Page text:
of what blurring really is/what the harm might be, especially to famous
marks.  Also, City of Cincinnati v.
Discovery Networks: given the exemptions, the remaining coverage is limited and
that small contribution to the overall harm means that the regulation flunks
Central Hudson.
Beebe: Rogers step 0: is it an artistic work?  That seems to pick up all the
commercial/noncommercial stuff.
Ramsey: consider a nonprofit using a mark to
fundraise—that’s more of a TM/commercial use. But offering religious
services—e.g., a breakaway congregation—seems so noncommercial that it should
be protected.  For some marks it depends
so much on context, and so some challenges can be facial while others can be as
applied.
Eric Goldman: Denying benefits based on someone’s speech
always seemed like an easy case of unconstitutionality to him.  Does think that enforcement is a different
question.  Denying © registration to
Democrats would also be a problem.  [But
that’s not what disparagement was: it denied registrations that disparaged
Democrats, Republicans, or nonvoters—and allowed Democrats any registrations
except those that disparaged, as others were also denied.  But I understand I’ve lost that debate; the
question is what else is viewpoint-based. 
Tam is not much help in determining what the next viewpoint-based
regulation will be.]
Bill McGeveran: Note that cases raising these issues will be
thin on the ground—most dilution claims aren’t litigated and most dilution
cases aren’t litigated alone but rather have confusion claims.  TM owners would have to be willing to press
their luck.  [LV, I’m looking at
you.]  Continued invocation in C&D
letters might look better. Cts have a long list of avoidance doctrines, e.g.,
finding dilution unlikely or a 43(c) defense succeeding.  Won’t have to make other moves w/in 1A
doctrine that would be bad.  Harm =
vestigial doctrine w/ zombie life in C&Ds. 
Remember that parodists no longer lose. 
Radiance v. NAACP district court opinion v. appellate opinion—the former
looks like a case from the 80s. Judges in the last 20 years want to look like
defenders of free speech. These cases about registration may continue to have
real-world effects in the registration system, and it’s conceivable they could
break out into infringement but thinks the likelihood is really low.
Dinwoodie: motion practice to isolate constitutional issue?
McGeveran: in almost any scenario the nonconstitutional
issues would be available on the motion too. 
Section 2 bars don’t take away from the core function of TM as judges
see it.  To invalidate dilution, a judge
would have to take away a piece of TM rather than expanding TM protection as
w/invalidating a §2 bar. 
McK: but you’d be supporting the speech of someone else.
McG: whereas allowing registrations increases the scope of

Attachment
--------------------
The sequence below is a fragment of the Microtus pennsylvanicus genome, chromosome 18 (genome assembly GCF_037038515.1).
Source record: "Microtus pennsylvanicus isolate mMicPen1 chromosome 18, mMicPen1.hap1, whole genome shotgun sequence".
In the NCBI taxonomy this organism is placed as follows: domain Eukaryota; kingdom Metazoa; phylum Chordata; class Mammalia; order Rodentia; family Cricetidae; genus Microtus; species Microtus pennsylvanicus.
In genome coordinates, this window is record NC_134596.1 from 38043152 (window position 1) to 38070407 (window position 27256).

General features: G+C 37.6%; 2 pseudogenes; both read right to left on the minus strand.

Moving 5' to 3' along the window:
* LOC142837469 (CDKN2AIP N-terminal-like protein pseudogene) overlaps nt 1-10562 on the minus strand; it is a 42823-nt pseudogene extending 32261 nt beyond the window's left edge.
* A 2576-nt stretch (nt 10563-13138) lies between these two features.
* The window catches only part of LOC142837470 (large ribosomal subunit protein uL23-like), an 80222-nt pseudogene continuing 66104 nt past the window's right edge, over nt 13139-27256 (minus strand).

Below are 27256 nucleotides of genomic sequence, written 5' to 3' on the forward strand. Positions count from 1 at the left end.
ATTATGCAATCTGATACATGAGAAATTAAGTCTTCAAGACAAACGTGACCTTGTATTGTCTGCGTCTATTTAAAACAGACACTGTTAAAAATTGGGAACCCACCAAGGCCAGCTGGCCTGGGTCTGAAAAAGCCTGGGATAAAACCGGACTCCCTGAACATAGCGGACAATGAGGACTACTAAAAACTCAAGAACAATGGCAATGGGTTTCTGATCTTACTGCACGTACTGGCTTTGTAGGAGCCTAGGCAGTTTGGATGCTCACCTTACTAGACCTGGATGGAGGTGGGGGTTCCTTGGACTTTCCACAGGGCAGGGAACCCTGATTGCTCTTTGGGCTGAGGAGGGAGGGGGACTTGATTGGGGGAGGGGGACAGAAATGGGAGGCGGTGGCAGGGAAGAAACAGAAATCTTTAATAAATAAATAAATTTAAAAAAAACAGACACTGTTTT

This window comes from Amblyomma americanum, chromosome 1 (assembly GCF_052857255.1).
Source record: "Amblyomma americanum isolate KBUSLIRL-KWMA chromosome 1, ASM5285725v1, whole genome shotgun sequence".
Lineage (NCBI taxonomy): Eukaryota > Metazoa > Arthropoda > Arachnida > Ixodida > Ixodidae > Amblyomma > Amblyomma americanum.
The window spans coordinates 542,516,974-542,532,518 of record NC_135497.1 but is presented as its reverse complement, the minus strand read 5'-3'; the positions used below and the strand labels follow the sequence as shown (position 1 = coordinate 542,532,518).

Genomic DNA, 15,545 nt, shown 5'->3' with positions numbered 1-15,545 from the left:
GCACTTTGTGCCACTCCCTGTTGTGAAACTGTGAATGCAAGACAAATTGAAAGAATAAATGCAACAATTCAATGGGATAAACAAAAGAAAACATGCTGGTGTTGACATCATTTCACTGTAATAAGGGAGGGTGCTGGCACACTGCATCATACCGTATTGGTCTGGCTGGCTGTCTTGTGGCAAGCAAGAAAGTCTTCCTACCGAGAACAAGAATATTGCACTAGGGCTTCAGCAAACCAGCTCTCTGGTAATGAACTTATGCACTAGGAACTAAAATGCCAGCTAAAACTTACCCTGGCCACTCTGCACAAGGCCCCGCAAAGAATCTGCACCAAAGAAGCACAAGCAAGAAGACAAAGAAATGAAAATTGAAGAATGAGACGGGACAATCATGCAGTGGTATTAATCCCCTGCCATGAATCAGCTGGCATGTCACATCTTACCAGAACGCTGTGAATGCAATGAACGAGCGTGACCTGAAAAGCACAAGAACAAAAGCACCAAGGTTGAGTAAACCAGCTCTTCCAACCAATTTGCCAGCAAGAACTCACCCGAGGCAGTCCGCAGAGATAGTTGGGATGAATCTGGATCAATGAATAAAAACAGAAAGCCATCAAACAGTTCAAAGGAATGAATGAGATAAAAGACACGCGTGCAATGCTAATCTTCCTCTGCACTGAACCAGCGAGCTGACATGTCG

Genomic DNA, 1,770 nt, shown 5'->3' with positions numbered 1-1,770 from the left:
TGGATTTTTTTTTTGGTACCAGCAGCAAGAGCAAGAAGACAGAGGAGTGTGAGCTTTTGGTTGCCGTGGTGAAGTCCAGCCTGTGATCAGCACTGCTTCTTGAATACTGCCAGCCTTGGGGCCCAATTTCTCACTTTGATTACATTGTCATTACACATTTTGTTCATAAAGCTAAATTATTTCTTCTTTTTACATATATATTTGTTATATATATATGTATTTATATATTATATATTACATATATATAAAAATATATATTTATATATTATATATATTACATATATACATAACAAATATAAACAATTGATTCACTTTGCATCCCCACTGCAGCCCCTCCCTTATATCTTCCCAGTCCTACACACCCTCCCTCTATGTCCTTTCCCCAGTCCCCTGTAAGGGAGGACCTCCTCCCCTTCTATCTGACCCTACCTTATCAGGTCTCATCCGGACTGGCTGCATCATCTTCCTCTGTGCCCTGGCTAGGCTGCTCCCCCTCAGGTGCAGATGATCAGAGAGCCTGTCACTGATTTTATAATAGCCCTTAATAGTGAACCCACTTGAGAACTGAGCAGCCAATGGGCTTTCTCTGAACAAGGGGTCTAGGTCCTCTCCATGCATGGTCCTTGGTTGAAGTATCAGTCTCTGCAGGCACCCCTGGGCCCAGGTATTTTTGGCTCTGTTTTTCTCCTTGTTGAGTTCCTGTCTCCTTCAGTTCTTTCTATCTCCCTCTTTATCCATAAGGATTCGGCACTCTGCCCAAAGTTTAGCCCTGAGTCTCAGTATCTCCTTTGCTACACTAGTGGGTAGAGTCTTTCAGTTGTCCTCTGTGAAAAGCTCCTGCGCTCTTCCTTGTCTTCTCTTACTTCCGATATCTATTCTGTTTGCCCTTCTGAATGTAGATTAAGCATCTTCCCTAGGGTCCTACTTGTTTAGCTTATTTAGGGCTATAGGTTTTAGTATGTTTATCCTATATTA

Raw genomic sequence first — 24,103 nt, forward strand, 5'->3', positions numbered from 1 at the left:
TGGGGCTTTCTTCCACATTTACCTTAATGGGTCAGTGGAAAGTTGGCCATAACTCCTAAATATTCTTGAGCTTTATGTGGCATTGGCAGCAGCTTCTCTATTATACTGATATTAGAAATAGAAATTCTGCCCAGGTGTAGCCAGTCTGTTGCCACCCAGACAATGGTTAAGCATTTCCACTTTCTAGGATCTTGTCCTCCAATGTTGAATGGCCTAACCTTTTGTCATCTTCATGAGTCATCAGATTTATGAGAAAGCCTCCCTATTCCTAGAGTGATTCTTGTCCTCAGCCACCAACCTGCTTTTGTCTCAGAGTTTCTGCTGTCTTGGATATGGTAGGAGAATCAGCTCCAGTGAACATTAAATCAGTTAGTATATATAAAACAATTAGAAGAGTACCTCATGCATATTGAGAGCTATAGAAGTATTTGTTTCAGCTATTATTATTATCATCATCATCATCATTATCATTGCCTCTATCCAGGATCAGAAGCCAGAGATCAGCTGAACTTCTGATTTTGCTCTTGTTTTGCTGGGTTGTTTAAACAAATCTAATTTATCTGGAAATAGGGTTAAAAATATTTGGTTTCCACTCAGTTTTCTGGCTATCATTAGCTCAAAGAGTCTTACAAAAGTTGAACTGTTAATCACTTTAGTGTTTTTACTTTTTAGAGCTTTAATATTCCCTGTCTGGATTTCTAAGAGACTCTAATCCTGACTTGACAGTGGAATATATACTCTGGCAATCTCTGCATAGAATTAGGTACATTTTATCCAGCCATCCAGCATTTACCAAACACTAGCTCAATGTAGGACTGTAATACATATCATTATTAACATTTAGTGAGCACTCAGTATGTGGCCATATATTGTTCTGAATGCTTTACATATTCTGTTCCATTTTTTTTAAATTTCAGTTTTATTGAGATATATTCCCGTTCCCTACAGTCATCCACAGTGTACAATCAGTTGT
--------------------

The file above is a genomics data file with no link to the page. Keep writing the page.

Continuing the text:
TM.  Prediction: it’s a big ask to tell a
judge to get rid of a congressionally enacted protection.
Dinwoodie: you could get a dilution claim for an
opposition—the Coach case.
McG: thinks that’s more likely.
Grynberg: consider impersonation—could we have a specific
claim for impersonating an entity even in a nonprofit context—impersonation as
defamation or other harm?
RT: Eugene Volokh has a great paper about, among other
things, using defamation to deal w/impersonation cases. Consider also the
treatment of false advertising cases alleging false patent claims: courts have
imposed a higher intent requirement than ordinary Lanham Act cases; we could do
something similar with political/religious cases like United We Stand or
religious schism cases, requiring actual confusion (the problem remaining being
that they won’t have deceptive intent insofar as they will believe they’re the
real thing, and this is a real conflict that we will have to resolve).
Bently: EU takes the position that denying registration puts
very little burden on speech, and if there’s some legitimate interest in preventing
commercialization of the sign, that’s good enough.
RT: but aren’t those two things the same? If there’s no
burden, then there’s no deterrence of commercialization—those are commensurate.
Bently: yes, but we’re ok with that—similar things in patent
law. Some is about artificial incentives—we don’t want extra incentives to do
undesirable things but we won’t prevent them if they’re truly committed.
Dinwoodie: European/British approach: we have no problem
making gov’t judgments of what’s un/desirable where US would leave it to the
market.
Burrell: Australia’s scandalous marks provision has been
almost entirely hollowed out. Where he sees that as undesirable—case last year
where Commonwealth Games Committee appropriated a term from the local indigenous
language, while building a stadium in the middle of traditional land.  TM Office says it doesn’t matter b/c we’re
banning some terms & reserving rights for indigenous rights/important
people.  The Office is pushing the line:
if we don’t like it, just ban the use, which absolves us of any responsibility.
He’d prefer an intermediate category w/o ban but no registration either.